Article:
“We recommend keeping business and personal expenses separate — even if you are really small,” Rawdon said.
Mixing business and personal expenses can cause problems if a business faces an IRS audit, said Larry Weatherford, public affairs specialist for the Small Business Administration's Oklahoma City office.
“You need to make sure you have good records and notes so you can prove that something is a business expense versus a personal expense,” Weatherford said.
Classifying workers as independent contractors instead of employees to avoid payroll taxes is another audit trap that small businesses often stumble into, he said.
“It's important to understand the difference between an independent contractor and an employee that is under your direction to avoid that problem,” Weatherford said.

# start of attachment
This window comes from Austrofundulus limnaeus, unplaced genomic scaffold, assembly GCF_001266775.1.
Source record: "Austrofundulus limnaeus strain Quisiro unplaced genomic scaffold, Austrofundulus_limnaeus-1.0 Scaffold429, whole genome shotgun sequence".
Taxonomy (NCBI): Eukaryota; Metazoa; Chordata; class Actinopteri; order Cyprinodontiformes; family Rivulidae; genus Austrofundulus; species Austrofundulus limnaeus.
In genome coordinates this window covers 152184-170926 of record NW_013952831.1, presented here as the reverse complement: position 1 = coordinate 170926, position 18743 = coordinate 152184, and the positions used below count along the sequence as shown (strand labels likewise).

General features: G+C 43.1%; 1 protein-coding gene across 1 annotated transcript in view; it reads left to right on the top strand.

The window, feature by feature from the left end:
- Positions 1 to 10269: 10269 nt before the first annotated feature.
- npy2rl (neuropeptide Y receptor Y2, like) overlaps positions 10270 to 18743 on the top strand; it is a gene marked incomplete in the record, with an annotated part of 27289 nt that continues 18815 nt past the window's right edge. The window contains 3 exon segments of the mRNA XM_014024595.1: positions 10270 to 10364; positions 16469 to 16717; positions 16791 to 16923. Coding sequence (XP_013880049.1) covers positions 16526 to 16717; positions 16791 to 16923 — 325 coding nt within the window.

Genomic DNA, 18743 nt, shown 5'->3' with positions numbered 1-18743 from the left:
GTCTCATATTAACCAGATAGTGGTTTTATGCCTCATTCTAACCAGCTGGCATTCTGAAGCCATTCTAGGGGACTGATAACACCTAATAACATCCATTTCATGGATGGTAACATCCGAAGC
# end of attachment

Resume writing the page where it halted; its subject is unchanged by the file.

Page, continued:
Small businesses should also look into what tax credits are available to them, Weatherford said.
For example, small businesses can use a tax credit for 2012 that is part of the Affordable Care act to cover up to 35 percent of worker health care costs, he said. The tax credit increases to up to 50 percent of costs in 2014.
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Small businesses can find more tax help at www.irs.gov/Businesses/Small-Businesses-&-Self-Employed